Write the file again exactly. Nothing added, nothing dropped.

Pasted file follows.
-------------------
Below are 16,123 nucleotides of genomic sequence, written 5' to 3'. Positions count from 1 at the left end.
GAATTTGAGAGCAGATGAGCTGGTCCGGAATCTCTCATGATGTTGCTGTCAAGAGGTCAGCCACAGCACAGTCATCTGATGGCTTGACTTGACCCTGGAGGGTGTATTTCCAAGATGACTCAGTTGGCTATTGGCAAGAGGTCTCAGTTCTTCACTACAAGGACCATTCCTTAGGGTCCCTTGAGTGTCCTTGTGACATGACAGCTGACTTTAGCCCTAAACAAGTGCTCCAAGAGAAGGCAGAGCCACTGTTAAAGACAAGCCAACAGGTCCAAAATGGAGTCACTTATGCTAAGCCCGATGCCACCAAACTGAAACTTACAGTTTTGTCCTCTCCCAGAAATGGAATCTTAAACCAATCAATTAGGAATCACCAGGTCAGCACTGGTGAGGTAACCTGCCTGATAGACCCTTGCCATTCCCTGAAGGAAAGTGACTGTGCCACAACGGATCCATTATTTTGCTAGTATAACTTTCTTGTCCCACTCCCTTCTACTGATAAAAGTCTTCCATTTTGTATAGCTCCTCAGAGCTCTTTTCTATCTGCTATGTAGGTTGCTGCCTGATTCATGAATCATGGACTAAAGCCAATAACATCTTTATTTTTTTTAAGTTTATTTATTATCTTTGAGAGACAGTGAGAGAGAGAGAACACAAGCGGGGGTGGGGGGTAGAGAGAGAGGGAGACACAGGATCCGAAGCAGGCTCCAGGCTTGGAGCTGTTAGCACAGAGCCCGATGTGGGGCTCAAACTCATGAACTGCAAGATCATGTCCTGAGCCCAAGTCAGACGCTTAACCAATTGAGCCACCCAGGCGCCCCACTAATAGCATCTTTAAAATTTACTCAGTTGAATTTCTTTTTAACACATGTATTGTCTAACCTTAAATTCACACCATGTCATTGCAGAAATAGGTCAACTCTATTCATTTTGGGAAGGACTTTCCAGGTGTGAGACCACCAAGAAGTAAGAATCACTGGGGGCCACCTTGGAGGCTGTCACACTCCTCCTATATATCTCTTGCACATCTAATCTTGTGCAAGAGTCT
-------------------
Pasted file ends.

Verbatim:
Below are 16,123 nucleotides of genomic sequence, written 5' to 3'. Positions count from 1 at the left end.
GAATTTGAGAGCAGATGAGCTGGTCCGGAATCTCTCATGATGTTGCTGTCAAGAGGTCAGCCACAGCACAGTCATCTGATGGCTTGACTTGACCCTGGAGGGTGTATTTCCAAGATGACTCAGTTGGCTATTGGCAAGAGGTCTCAGTTCTTCACTACAAGGACCATTCCTTAGGGTCCCTTGAGTGTCCTTGTGACATGACAGCTGACTTTAGCCCTAAACAAGTGCTCCAAGAGAAGGCAGAGCCACTGTTAAAGACAAGCCAACAGGTCCAAAATGGAGTCACTTATGCTAAGCCCGATGCCACCAAACTGAAACTTACAGTTTTGTCCTCTCCCAGAAATGGAATCTTAAACCAATCAATTAGGAATCACCAGGTCAGCACTGGTGAGGTAACCTGCCTGATAGACCCTTGCCATTCCCTGAAGGAAAGTGACTGTGCCACAACGGATCCATTATTTTGCTAGTATAACTTTCTTGTCCCACTCCCTTCTACTGATAAAAGTCTTCCATTTTGTATAGCTCCTCAGAGCTCTTTTCTATCTGCTATGTAGGTTGCTGCCTGATTCATGAATCATGGACTAAAGCCAATAACATCTTTATTTTTTTTAAGTTTATTTATTATCTTTGAGAGACAGTGAGAGAGAGAGAACACAAGCGGGGGTGGGGGGTAGAGAGAGAGGGAGACACAGGATCCGAAGCAGGCTCCAGGCTTGGAGCTGTTAGCACAGAGCCCGATGTGGGGCTCAAACTCATGAACTGCAAGATCATGTCCTGAGCCCAAGTCAGACGCTTAACCAATTGAGCCACCCAGGCGCCCCACTAATAGCATCTTTAAAATTTACTCAGTTGAATTTCTTTTTAACACATGTATTGTCTAACCTTAAATTCACACCATGTCATTGCAGAAATAGGTCAACTCTATTCATTTTGGGAAGGACTTTCCAGGTGTGAGACCACCAAGAAGTAAGAATCACTGGGGGCCACCTTGGAGGCTGTCACACTCCTCCTATATATCTCTTGCACATCTAATCTTGTGCAAGAGTCT